The chiffchaff and the willow warbler both members of the warbler or ‘Sylviidae‘ family. There are 63 members of the Sylviidae of which 14 species breed in the UK. They’re very similar to look at and can be pretty tricky to tell apart. Last week in my local meadow I came across both species in photographable locations so I thought I’d try to show the differences. Both species are summer migrants to the UK having overwintered in Africa, the chiffchaff goes to the Mediterranean and some head south of the Sahara, and the willow warblers all go down to tropical sub-Saharan Africa.
This publication from Birdlife International tells us that the global population of willow warblers is estimated to be between 300 million and 1.2 billion individuals, and a fact that blew my socks off was that the northern Siberian population overwinters in southern Africa, which is a journey of over 7000 miles or 11000 km… and back! And they’re only 19cm long and weigh 10g, so they may be tiny, but they’re incredibly tough. The chiffchaff is also a scarce winter visitor to the UK.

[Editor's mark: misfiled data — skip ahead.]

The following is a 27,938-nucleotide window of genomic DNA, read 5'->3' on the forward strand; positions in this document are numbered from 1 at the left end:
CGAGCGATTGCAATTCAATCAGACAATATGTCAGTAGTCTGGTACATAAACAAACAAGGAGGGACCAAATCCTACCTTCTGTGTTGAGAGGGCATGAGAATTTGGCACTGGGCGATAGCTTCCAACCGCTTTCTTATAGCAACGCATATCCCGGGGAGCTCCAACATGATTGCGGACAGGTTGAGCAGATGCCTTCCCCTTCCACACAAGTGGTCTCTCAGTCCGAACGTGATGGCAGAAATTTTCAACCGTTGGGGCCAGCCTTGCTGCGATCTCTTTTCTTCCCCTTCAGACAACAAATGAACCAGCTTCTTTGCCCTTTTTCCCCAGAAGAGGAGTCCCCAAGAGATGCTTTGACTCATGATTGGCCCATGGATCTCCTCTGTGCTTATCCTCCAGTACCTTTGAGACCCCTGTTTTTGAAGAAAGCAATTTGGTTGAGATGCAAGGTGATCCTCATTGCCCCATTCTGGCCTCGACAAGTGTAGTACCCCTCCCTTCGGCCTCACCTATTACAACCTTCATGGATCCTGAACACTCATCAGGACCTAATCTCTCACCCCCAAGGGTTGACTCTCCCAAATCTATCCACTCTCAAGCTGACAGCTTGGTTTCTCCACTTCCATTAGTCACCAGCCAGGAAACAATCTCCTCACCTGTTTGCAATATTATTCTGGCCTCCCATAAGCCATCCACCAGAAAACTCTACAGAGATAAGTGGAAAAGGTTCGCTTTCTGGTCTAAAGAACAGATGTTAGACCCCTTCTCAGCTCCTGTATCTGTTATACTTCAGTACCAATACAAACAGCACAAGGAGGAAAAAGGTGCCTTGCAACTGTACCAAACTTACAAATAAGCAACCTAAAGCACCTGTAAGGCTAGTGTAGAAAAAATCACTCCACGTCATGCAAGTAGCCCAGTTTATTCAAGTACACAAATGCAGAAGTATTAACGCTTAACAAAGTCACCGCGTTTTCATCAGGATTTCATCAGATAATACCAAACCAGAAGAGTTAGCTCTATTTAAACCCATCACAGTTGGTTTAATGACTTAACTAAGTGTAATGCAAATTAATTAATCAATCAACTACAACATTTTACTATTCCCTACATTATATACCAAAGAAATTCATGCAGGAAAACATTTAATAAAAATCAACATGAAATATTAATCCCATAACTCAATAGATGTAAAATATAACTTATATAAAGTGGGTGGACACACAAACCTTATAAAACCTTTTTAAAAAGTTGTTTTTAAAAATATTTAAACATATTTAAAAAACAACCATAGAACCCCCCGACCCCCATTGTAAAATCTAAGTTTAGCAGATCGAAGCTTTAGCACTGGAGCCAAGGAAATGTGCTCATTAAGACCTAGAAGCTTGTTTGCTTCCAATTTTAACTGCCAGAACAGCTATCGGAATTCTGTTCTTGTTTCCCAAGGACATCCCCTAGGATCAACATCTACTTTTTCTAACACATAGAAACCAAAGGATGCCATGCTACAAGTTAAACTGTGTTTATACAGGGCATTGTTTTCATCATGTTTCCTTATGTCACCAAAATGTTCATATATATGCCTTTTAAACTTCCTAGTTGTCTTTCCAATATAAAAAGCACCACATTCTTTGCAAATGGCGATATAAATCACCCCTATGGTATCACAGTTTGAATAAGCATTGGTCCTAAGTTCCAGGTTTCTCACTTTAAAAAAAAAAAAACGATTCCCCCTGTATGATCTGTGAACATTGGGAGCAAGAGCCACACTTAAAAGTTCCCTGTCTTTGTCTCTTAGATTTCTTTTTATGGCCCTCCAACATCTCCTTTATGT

Willow warbler (Phylloscopus trochilus, Dansk: løvsanger) collecting nesting materialWillow warbler showing off her pink legs, bright supercilium and pale ear coverts
The willow warbler has longer primaries and the light stripe over the eye, the ‘supercilium‘ is brighter and more pronounced than that of the chiffchaff, and the ear coverts of the willow warbler (the patch under the eye) are a pale olive colour. The other visual diagnostic feature which is probably easiest to see at a glance is the leg colour, the willow warbler has pinkish brown legs whilst those of the chiffchaff are much darker, almost black.
Chiffchaff showing off its more subdued facial markings and overall colour scheme and the dark coloured legs
In the absence of a clear sighting the easiest way to differentiate between these two species is by their song: click here to hear the chiffchaff song, and here for the willow warbler song.
The conservation status of the chiffchaff is green and in 2000 there were around three quarters of a million territories in the UK, but the willow warbler is amber due to a decline in the breeding population, but despite that there were still two milion territories in 2000.